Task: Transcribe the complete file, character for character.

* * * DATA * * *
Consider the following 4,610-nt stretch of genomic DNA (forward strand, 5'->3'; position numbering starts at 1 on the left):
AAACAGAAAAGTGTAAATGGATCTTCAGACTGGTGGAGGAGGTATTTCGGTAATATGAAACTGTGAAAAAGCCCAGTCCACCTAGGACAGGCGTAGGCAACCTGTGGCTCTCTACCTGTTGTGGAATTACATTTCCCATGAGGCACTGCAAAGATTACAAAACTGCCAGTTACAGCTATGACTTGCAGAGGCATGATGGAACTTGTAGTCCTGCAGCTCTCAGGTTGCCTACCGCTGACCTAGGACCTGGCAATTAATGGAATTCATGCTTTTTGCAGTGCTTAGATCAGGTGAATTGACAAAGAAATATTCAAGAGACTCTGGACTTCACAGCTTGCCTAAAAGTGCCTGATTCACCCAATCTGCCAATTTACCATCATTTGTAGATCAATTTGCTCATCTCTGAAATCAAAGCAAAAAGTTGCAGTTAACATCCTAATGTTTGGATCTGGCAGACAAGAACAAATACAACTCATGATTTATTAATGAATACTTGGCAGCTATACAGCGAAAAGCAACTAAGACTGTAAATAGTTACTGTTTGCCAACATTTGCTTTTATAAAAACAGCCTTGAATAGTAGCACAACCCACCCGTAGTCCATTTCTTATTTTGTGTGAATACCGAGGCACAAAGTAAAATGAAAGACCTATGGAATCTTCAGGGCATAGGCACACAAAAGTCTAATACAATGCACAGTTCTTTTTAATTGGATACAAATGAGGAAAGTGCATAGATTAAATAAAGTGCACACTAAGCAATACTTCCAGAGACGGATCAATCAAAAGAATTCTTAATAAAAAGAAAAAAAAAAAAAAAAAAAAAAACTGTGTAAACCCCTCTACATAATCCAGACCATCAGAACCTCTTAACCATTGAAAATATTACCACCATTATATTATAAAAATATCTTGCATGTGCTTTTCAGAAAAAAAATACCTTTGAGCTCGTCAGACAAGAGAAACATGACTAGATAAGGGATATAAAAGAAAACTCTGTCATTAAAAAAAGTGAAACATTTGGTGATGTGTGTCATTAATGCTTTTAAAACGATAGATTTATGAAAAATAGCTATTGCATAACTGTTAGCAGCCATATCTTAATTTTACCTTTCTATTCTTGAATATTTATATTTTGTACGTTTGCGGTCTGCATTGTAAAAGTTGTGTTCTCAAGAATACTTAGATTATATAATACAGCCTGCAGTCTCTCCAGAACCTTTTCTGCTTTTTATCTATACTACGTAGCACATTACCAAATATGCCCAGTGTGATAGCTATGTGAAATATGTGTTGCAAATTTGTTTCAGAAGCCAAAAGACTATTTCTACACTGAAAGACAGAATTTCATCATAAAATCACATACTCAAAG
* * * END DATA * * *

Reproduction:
Consider the following 4,610-nt stretch of genomic DNA (forward strand, 5'->3'; position numbering starts at 1 on the left):
AAACAGAAAAGTGTAAATGGATCTTCAGACTGGTGGAGGAGGTATTTCGGTAATATGAAACTGTGAAAAAGCCCAGTCCACCTAGGACAGGCGTAGGCAACCTGTGGCTCTCTACCTGTTGTGGAATTACATTTCCCATGAGGCACTGCAAAGATTACAAAACTGCCAGTTACAGCTATGACTTGCAGAGGCATGATGGAACTTGTAGTCCTGCAGCTCTCAGGTTGCCTACCGCTGACCTAGGACCTGGCAATTAATGGAATTCATGCTTTTTGCAGTGCTTAGATCAGGTGAATTGACAAAGAAATATTCAAGAGACTCTGGACTTCACAGCTTGCCTAAAAGTGCCTGATTCACCCAATCTGCCAATTTACCATCATTTGTAGATCAATTTGCTCATCTCTGAAATCAAAGCAAAAAGTTGCAGTTAACATCCTAATGTTTGGATCTGGCAGACAAGAACAAATACAACTCATGATTTATTAATGAATACTTGGCAGCTATACAGCGAAAAGCAACTAAGACTGTAAATAGTTACTGTTTGCCAACATTTGCTTTTATAAAAACAGCCTTGAATAGTAGCACAACCCACCCGTAGTCCATTTCTTATTTTGTGTGAATACCGAGGCACAAAGTAAAATGAAAGACCTATGGAATCTTCAGGGCATAGGCACACAAAAGTCTAATACAATGCACAGTTCTTTTTAATTGGATACAAATGAGGAAAGTGCATAGATTAAATAAAGTGCACACTAAGCAATACTTCCAGAGACGGATCAATCAAAAGAATTCTTAATAAAAAGAAAAAAAAAAAAAAAAAAAAAAACTGTGTAAACCCCTCTACATAATCCAGACCATCAGAACCTCTTAACCATTGAAAATATTACCACCATTATATTATAAAAATATCTTGCATGTGCTTTTCAGAAAAAAAATACCTTTGAGCTCGTCAGACAAGAGAAACATGACTAGATAAGGGATATAAAAGAAAACTCTGTCATTAAAAAAAGTGAAACATTTGGTGATGTGTGTCATTAATGCTTTTAAAACGATAGATTTATGAAAAATAGCTATTGCATAACTGTTAGCAGCCATATCTTAATTTTACCTTTCTATTCTTGAATATTTATATTTTGTACGTTTGCGGTCTGCATTGTAAAAGTTGTGTTCTCAAGAATACTTAGATTATATAATACAGCCTGCAGTCTCTCCAGAACCTTTTCTGCTTTTTATCTATACTACGTAGCACATTACCAAATATGCCCAGTGTGATAGCTATGTGAAATATGTGTTGCAAATTTGTTTCAGAAGCCAAAAGACTATTTCTACACTGAAAGACAGAATTTCATCATAAAATCACATACTCAAAG